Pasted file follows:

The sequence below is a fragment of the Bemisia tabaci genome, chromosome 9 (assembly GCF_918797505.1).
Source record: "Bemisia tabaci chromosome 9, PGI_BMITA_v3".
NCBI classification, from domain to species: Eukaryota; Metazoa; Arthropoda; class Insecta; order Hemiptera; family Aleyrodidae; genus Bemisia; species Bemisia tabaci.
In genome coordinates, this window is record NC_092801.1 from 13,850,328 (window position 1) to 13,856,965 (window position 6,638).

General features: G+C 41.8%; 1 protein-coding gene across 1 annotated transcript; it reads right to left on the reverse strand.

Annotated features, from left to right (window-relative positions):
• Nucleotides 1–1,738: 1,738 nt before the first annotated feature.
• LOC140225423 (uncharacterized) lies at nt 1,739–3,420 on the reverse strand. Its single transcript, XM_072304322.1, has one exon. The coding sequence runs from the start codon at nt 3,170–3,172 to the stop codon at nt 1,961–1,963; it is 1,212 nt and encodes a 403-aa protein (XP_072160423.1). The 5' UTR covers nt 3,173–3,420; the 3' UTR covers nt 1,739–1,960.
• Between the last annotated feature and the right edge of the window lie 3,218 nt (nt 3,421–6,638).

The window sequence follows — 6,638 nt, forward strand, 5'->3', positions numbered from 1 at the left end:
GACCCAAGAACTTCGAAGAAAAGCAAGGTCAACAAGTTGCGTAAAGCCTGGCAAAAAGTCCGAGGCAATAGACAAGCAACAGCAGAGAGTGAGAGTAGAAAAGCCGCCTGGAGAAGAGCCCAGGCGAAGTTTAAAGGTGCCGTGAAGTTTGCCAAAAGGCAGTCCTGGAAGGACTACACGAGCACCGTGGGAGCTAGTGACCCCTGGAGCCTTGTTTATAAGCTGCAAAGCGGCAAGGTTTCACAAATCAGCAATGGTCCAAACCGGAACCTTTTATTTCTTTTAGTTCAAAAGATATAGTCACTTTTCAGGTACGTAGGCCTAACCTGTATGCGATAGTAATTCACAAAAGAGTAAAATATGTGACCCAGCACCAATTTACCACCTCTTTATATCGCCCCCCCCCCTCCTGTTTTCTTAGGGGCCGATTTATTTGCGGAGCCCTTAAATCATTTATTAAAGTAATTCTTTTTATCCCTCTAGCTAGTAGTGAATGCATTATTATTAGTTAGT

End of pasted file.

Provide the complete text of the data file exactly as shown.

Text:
The sequence below is a fragment of the Bemisia tabaci genome, chromosome 9 (assembly GCF_918797505.1).
Source record: "Bemisia tabaci chromosome 9, PGI_BMITA_v3".
NCBI classification, from domain to species: Eukaryota; Metazoa; Arthropoda; class Insecta; order Hemiptera; family Aleyrodidae; genus Bemisia; species Bemisia tabaci.
In genome coordinates, this window is record NC_092801.1 from 13,850,328 (window position 1) to 13,856,965 (window position 6,638).

General features: G+C 41.8%; 1 protein-coding gene across 1 annotated transcript; it reads right to left on the reverse strand.

Annotated features, from left to right (window-relative positions):
• Nucleotides 1–1,738: 1,738 nt before the first annotated feature.
• LOC140225423 (uncharacterized) lies at nt 1,739–3,420 on the reverse strand. Its single transcript, XM_072304322.1, has one exon. The coding sequence runs from the start codon at nt 3,170–3,172 to the stop codon at nt 1,961–1,963; it is 1,212 nt and encodes a 403-aa protein (XP_072160423.1). The 5' UTR covers nt 3,173–3,420; the 3' UTR covers nt 1,739–1,960.
• Between the last annotated feature and the right edge of the window lie 3,218 nt (nt 3,421–6,638).

The window sequence follows — 6,638 nt, forward strand, 5'->3', positions numbered from 1 at the left end:
GACCCAAGAACTTCGAAGAAAAGCAAGGTCAACAAGTTGCGTAAAGCCTGGCAAAAAGTCCGAGGCAATAGACAAGCAACAGCAGAGAGTGAGAGTAGAAAAGCCGCCTGGAGAAGAGCCCAGGCGAAGTTTAAAGGTGCCGTGAAGTTTGCCAAAAGGCAGTCCTGGAAGGACTACACGAGCACCGTGGGAGCTAGTGACCCCTGGAGCCTTGTTTATAAGCTGCAAAGCGGCAAGGTTTCACAAATCAGCAATGGTCCAAACCGGAACCTTTTATTTCTTTTAGTTCAAAAGATATAGTCACTTTTCAGGTACGTAGGCCTAACCTGTATGCGATAGTAATTCACAAAAGAGTAAAATATGTGACCCAGCACCAATTTACCACCTCTTTATATCGCCCCCCCCCCTCCTGTTTTCTTAGGGGCCGATTTATTTGCGGAGCCCTTAAATCATTTATTAAAGTAATTCTTTTTATCCCTCTAGCTAGTAGTGAATGCATTATTATTAGTTAGT